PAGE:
ABA Journal

The New Normal

What BigLaw gets wrong about pay

By Roya Behnia

  • Print


Roya Behnia

Like clockwork, the news reports of Cravath’s associate bonus payouts led the dominoes of BigLaw firms to fall.

Much like it did when Cravath announced its intention to pay first year associates $180,000 per year, BigLaw matched bonuses dollar-for-dollar rather than think of the long-term health of its institutions. My friend Pat Lamb has written persuasively about the fundamental disconnect between these compensation decisions and client interests. Simply put, increasing pay to attract top graduates of elite law firms is contrary to how most clients think about value. I bet not one of these firms asked their clients whether they wanted the absolute “best” associates on their matters in exchange for double-digit increases in rates.

But what about the impact on the law firm itself? The single-minded focus on payment to attract top talent is a classic example of how badly law firms misunderstand what motivates performance. As described in my last post, study after study shows that people desire meaning, purpose and autonomy in their work and not just pay. Law firms that rely on money to attract and motivate their best performers instead may be reinforcing a culture that reduces productivity and profitability.

How could the decision made by BigLaw to pay high salaries to newly minted lawyers have a negative effect on culture and long-term health? Let’s run these steps through “the ladder of inference,” coined by organizational development experts, to describe the way in which we take data and observations from our environment to draw conclusions, reach beliefs and then take action on those beliefs:

• A typical employee observes that the law firm is paying first year associates $180,000, widely reported in the media, and considered unprecedented and pays attention to this event given how unusual it is.

• That employee ascribes meaning to this compensation decision based upon his or her personal experiences, culture, etc., and concludes that the law firm rewards work principally by money.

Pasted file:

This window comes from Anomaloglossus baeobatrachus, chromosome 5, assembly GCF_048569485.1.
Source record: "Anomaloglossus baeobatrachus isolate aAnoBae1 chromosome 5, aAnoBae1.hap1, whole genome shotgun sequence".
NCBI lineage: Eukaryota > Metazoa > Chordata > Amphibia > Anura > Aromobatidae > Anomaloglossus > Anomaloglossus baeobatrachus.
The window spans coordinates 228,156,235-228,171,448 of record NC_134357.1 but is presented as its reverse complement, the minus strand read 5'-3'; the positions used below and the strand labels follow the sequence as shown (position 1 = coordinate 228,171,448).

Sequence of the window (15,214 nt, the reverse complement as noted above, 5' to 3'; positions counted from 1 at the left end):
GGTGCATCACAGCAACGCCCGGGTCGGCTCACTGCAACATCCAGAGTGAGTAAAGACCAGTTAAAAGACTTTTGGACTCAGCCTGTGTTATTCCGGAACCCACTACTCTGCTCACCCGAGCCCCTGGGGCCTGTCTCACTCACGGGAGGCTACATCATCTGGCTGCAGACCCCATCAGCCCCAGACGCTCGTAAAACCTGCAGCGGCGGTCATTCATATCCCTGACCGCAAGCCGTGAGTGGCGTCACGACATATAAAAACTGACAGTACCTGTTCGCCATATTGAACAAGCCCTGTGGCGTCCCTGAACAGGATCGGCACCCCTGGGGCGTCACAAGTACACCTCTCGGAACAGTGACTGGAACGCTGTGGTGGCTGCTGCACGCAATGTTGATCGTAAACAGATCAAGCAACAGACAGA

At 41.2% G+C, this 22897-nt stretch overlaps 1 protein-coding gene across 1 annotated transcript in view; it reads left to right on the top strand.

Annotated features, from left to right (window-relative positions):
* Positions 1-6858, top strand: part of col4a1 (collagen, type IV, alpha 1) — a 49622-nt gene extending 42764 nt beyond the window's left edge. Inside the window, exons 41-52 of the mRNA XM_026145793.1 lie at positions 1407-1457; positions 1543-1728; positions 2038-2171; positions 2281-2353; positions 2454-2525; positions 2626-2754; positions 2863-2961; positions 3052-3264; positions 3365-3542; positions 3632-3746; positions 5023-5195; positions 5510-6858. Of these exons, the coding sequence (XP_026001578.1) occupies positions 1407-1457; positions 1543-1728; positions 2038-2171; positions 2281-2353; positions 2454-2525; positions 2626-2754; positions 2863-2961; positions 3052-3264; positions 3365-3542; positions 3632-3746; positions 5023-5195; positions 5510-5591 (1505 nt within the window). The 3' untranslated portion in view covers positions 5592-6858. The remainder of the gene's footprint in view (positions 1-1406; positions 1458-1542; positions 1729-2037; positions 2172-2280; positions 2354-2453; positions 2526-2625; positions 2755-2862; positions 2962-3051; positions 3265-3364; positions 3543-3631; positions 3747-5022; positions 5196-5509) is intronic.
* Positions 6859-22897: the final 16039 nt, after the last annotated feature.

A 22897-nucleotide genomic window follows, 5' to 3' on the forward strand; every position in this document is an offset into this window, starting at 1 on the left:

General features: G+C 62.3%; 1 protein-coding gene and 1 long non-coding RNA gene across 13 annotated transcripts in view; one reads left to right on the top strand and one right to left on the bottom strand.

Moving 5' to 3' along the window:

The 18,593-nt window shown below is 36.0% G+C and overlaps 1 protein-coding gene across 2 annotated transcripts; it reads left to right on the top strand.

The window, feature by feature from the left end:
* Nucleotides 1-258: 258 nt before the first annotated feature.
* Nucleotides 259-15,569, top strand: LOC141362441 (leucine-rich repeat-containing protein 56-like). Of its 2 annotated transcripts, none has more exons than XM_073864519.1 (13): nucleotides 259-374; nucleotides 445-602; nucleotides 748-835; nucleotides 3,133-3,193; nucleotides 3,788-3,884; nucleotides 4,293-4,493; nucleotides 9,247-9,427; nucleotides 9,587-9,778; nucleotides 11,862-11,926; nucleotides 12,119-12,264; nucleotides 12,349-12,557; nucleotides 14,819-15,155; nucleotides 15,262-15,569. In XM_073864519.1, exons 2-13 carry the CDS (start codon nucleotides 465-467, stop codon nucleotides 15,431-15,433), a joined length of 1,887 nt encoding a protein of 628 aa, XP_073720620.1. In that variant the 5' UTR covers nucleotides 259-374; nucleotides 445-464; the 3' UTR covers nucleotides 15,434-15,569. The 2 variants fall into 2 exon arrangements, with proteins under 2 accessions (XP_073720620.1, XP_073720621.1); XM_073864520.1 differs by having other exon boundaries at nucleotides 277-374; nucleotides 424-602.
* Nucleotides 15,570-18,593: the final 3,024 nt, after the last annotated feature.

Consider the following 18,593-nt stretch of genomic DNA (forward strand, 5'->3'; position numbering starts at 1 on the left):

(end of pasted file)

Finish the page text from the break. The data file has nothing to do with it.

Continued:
• The employee then assumes the very high paycheck must be in exchange for work that is either difficult, demanding or possibly undesirable, especially as first-year associates lack expertise.

• The employee concludes that the only type of work that is valued by or available at the law firm is difficult, demanding or possibly undesirable.

• The law firm is considered a difficult, demanding or undesirable environment.

Of course, law firms can and do offer work that provides lawyers with meaning and opportunities for creativity, freedom and autonomy. But the emphasis on money as the principal incentive for performance can overshadow other values and negatively affect the long-term financial health of law firms. This isn’t just a hypothesis but is evidenced by the high associate turnover rates at some of the very firms in question and surveys reflecting dissatisfaction in their ranks.

BigLaw’s default to high pay as a means of attracting and retaining talent reflects the short-term thinking pervasive in our industry. What could firms be doing instead of turning to pay in the first instance? If firms thought differently about how to keep lawyers engaged and then designed rewards that aligned with how people in fact are motivated, the ripple effect on long-term financial performance could be profound. For example, if associates are given the opportunity to participate in a meaningful way in the strategic planning process of a firm, the freedom to decide how and when to manage their work or allocate resources and then are recognized for these achievements, the firm could itself benefit from the personal productivity that results.

It would take just one firm disrupting the status quo to find out.

Roya Behnia most recently served as senior vice president, general counsel and corporate secretary of Pall Corporation, based in New York, until September 2015 when it was acquired by Danaher Corporation. Prior to Pall, she was general counsel of a publicly held Internet marketing company in Chicago. She started her legal career at Kirkland & Ellis in Chicago, where she was a litigation partner.

In This Podcast:

Give us feedback, share a story tip or update, or report an error.